• Fish rescue and relocation begins; pine beetle infestation occurs; forest mortality is high; wetlands dry up; survival of native plants and animals is low; fewer wildflowers bloom; wildlife death is widespread; algae blooms appear

Each week, drought experts consider how recent precipitation totals across the country compare to their long-term averages. They check variables including temperatures, soil moisture, water levels in streams and lakes, snow cover, and meltwater runoff. Experts also check whether areas are showing drought impacts such as water shortages and business interruptions. Based on dozens of indicators, experts make their best judgments of regional-scale drought conditions, and then check their assessments with experts in the field before publishing weekly drought maps. Associated statistics show what proportion of various geographic areas are in each category of dryness or drought, and how many people are affected.

Weather & Drought Terms

  • Drought Early Warning (DEWS): A drought early warning system (DEWS) utilizes new and existing networks of federal, tribal, state, local, and academic partners to make climate and drought science accessible and useful for decision makers and stakeholders.
  • Drought: Less rainfall than is expected over an extended period of time, usually several months or longer.
  • Drought Plan: Actions taken by individual citizens, industry, government, and others before drought occurs in an effort to reduce or mitigate the impacts and conflicts that can arise from drought.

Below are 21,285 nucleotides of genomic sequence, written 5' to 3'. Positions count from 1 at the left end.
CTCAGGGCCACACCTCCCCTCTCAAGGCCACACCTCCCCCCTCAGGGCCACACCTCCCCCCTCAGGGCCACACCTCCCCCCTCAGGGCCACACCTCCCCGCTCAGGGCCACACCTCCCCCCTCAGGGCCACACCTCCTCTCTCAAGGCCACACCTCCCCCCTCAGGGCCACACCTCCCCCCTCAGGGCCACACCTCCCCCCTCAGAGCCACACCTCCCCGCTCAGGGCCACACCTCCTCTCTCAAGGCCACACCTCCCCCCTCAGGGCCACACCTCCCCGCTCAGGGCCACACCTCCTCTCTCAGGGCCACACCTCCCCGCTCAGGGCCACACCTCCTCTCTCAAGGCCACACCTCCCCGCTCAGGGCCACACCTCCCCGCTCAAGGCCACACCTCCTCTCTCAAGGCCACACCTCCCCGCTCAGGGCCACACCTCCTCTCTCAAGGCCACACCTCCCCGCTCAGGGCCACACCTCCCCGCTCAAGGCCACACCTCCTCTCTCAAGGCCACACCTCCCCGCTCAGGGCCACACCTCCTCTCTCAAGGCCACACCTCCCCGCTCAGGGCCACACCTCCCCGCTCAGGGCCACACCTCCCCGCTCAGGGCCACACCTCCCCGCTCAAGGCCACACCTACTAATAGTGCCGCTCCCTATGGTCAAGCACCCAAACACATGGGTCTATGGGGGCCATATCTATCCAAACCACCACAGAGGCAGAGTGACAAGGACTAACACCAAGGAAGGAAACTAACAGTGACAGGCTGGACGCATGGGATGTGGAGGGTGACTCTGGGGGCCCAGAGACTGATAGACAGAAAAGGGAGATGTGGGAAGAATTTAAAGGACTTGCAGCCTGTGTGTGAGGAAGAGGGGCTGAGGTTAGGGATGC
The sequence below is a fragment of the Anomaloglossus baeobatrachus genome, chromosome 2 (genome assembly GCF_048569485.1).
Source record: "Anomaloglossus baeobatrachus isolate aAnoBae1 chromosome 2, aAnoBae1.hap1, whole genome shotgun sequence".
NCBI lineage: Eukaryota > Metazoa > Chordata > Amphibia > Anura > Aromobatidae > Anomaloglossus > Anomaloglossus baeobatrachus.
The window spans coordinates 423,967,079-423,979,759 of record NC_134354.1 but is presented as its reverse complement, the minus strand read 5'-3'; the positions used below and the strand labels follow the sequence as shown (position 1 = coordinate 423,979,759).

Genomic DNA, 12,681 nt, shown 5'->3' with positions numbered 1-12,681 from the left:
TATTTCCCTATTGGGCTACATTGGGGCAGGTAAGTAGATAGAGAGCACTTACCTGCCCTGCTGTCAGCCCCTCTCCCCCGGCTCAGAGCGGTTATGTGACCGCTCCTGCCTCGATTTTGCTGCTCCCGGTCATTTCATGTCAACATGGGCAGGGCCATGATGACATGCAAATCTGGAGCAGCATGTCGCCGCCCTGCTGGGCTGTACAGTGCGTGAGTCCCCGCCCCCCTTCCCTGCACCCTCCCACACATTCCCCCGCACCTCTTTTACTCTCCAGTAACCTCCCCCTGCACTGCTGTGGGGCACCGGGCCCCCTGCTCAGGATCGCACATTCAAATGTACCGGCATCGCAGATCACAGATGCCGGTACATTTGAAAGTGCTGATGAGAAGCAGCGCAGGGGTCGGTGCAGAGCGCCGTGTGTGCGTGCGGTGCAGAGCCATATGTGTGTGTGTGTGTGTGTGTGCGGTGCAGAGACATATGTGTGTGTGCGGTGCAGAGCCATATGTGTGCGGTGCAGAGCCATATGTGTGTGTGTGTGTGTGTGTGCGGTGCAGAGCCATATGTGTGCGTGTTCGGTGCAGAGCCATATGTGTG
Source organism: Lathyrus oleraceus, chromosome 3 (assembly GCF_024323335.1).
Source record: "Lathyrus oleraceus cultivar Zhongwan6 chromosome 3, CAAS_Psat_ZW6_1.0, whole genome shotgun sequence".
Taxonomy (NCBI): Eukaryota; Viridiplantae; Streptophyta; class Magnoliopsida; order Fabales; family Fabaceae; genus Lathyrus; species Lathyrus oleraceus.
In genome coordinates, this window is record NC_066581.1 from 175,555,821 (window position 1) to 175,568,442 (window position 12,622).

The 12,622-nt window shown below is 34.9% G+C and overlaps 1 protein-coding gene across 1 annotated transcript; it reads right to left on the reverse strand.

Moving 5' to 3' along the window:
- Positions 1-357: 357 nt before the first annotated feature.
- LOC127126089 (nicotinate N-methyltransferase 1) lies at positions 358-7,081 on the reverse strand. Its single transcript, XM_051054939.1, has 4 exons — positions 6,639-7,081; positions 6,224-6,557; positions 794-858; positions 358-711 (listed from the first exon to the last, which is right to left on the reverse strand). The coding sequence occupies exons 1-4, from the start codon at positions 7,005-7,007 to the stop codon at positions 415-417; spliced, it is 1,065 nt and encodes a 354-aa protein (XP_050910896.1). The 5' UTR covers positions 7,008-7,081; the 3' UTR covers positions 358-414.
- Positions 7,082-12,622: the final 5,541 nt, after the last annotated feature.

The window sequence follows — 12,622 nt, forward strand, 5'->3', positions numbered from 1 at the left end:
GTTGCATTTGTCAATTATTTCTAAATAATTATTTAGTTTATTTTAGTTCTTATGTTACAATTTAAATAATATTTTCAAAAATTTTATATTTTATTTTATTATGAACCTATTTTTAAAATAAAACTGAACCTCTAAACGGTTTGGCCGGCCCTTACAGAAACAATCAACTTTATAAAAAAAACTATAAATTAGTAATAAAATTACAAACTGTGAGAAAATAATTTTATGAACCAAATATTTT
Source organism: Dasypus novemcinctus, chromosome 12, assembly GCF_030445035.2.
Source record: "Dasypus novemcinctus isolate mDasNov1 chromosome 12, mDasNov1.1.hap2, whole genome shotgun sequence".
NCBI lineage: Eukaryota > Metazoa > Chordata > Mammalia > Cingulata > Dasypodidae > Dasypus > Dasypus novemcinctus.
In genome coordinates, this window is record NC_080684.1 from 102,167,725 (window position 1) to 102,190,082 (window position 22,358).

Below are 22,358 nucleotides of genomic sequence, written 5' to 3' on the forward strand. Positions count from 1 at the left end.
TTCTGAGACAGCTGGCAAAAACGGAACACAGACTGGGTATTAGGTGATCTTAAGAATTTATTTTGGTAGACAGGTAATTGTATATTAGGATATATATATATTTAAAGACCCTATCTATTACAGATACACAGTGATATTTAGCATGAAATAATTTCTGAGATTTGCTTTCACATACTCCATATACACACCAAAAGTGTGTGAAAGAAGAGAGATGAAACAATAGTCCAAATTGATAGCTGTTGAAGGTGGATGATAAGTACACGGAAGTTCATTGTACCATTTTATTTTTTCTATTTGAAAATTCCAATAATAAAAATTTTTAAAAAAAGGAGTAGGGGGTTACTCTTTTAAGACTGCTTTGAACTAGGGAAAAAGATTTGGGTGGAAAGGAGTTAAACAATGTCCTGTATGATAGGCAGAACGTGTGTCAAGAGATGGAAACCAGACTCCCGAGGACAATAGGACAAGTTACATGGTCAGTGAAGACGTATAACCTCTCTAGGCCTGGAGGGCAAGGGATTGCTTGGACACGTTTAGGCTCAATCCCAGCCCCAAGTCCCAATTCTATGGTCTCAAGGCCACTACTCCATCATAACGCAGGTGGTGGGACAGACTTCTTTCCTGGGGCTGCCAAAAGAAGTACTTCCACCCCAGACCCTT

• Atmospheric River Storm: These form when winds over the Pacific draw a filament of moisture from the band of warm, moist air over the tropics and channel it toward the West Coast. When this ribbon of moisture hits the Sierra Nevada and other mountains, it is forced upward, cooling it and turning its water into immense quantities of rain and snow. These storms get their name from their long, narrow shape and the prodigious amount of water they carry.
  • Explosive cyclogenesis (also referred to as a weather bomb, meteorological bomb, explosive development, bomb cyclone, or bombogenesis): A meteorological phenomenon that occurs when a low-pressure system undergoes rapid intensification, resulting in strong winds, heavy precipitation and large oceanic waves. It becomes a bomb when its central pressure decreases very quickly—by at least 24 millibars in 24 hours.
  • Pineapple Express: A meteorological phenomenon characterized by a strong and persistent flow of atmospheric moisture and associated with heavy precipitation from the waters near Hawaii to any coastal area along the Pacific Ocean. This weather pattern gets its name from the fact that it transports a large amount of moisture from the tropical region around Hawaii, which is sometimes referred to as the “pineapple island,” to other parts of the Pacific coast.
  • El Niño: When trade winds weaken, warm water is pushed back east, toward the west coast of the Americas. El Niño can cause more rain than usual and tend to occur every two to seven years, and typically last for about a year.
  • La Niña: When trade winds are stronger than usual, warm water is pushed toward Asia. Off the west coast of the Americas, upwelling increases, bringing cold, nutrient-rich water to the surface. La Niña causes colder less stormier conditions in Southern California.

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Monique McArthur is a mother of two, writer, and creator of delicious recipes. In her spare time she enjoys exploring all that Orange County has to offer, traveling, shopping, running with her dogs and spending time with family.